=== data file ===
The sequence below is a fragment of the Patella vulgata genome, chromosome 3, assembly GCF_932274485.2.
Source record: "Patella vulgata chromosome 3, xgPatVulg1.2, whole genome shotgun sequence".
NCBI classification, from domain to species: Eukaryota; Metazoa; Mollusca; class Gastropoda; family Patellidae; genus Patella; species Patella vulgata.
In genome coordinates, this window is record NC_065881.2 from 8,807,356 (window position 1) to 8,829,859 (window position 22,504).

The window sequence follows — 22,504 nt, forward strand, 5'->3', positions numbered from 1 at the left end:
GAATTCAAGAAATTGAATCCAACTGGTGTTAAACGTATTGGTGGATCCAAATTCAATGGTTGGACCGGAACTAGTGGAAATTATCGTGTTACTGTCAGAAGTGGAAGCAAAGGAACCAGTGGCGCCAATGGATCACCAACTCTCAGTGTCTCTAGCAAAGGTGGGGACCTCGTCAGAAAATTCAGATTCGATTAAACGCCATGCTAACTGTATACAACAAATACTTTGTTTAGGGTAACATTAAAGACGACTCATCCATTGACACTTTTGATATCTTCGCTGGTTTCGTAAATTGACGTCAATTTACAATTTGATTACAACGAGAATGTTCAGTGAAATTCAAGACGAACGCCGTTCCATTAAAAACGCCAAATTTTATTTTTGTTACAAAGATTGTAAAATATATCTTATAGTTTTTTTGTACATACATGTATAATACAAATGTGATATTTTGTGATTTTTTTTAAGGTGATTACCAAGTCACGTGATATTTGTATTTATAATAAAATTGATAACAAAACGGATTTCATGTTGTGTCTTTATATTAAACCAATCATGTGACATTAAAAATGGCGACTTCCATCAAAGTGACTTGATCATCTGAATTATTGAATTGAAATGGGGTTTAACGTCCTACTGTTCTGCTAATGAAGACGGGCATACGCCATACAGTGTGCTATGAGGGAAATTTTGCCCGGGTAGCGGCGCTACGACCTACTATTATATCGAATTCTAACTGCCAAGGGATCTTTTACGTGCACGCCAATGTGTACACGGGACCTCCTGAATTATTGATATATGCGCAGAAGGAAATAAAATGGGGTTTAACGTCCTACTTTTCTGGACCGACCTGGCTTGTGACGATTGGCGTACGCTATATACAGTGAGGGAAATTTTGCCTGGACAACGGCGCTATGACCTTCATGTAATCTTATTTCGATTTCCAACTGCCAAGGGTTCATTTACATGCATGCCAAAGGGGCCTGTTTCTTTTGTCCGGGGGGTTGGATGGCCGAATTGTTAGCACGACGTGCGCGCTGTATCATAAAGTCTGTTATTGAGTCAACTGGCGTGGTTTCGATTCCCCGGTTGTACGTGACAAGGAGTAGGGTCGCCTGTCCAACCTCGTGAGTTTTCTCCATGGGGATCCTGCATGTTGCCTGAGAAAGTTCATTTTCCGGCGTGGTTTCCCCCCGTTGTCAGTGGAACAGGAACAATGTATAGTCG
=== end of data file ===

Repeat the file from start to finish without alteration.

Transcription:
The sequence below is a fragment of the Patella vulgata genome, chromosome 3, assembly GCF_932274485.2.
Source record: "Patella vulgata chromosome 3, xgPatVulg1.2, whole genome shotgun sequence".
NCBI classification, from domain to species: Eukaryota; Metazoa; Mollusca; class Gastropoda; family Patellidae; genus Patella; species Patella vulgata.
In genome coordinates, this window is record NC_065881.2 from 8,807,356 (window position 1) to 8,829,859 (window position 22,504).

The window sequence follows — 22,504 nt, forward strand, 5'->3', positions numbered from 1 at the left end:
GAATTCAAGAAATTGAATCCAACTGGTGTTAAACGTATTGGTGGATCCAAATTCAATGGTTGGACCGGAACTAGTGGAAATTATCGTGTTACTGTCAGAAGTGGAAGCAAAGGAACCAGTGGCGCCAATGGATCACCAACTCTCAGTGTCTCTAGCAAAGGTGGGGACCTCGTCAGAAAATTCAGATTCGATTAAACGCCATGCTAACTGTATACAACAAATACTTTGTTTAGGGTAACATTAAAGACGACTCATCCATTGACACTTTTGATATCTTCGCTGGTTTCGTAAATTGACGTCAATTTACAATTTGATTACAACGAGAATGTTCAGTGAAATTCAAGACGAACGCCGTTCCATTAAAAACGCCAAATTTTATTTTTGTTACAAAGATTGTAAAATATATCTTATAGTTTTTTTGTACATACATGTATAATACAAATGTGATATTTTGTGATTTTTTTTAAGGTGATTACCAAGTCACGTGATATTTGTATTTATAATAAAATTGATAACAAAACGGATTTCATGTTGTGTCTTTATATTAAACCAATCATGTGACATTAAAAATGGCGACTTCCATCAAAGTGACTTGATCATCTGAATTATTGAATTGAAATGGGGTTTAACGTCCTACTGTTCTGCTAATGAAGACGGGCATACGCCATACAGTGTGCTATGAGGGAAATTTTGCCCGGGTAGCGGCGCTACGACCTACTATTATATCGAATTCTAACTGCCAAGGGATCTTTTACGTGCACGCCAATGTGTACACGGGACCTCCTGAATTATTGATATATGCGCAGAAGGAAATAAAATGGGGTTTAACGTCCTACTTTTCTGGACCGACCTGGCTTGTGACGATTGGCGTACGCTATATACAGTGAGGGAAATTTTGCCTGGACAACGGCGCTATGACCTTCATGTAATCTTATTTCGATTTCCAACTGCCAAGGGTTCATTTACATGCATGCCAAAGGGGCCTGTTTCTTTTGTCCGGGGGGTTGGATGGCCGAATTGTTAGCACGACGTGCGCGCTGTATCATAAAGTCTGTTATTGAGTCAACTGGCGTGGTTTCGATTCCCCGGTTGTACGTGACAAGGAGTAGGGTCGCCTGTCCAACCTCGTGAGTTTTCTCCATGGGGATCCTGCATGTTGCCTGAGAAAGTTCATTTTCCGGCGTGGTTTCCCCCCGTTGTCAGTGGAACAGGAACAATGTATAGTCG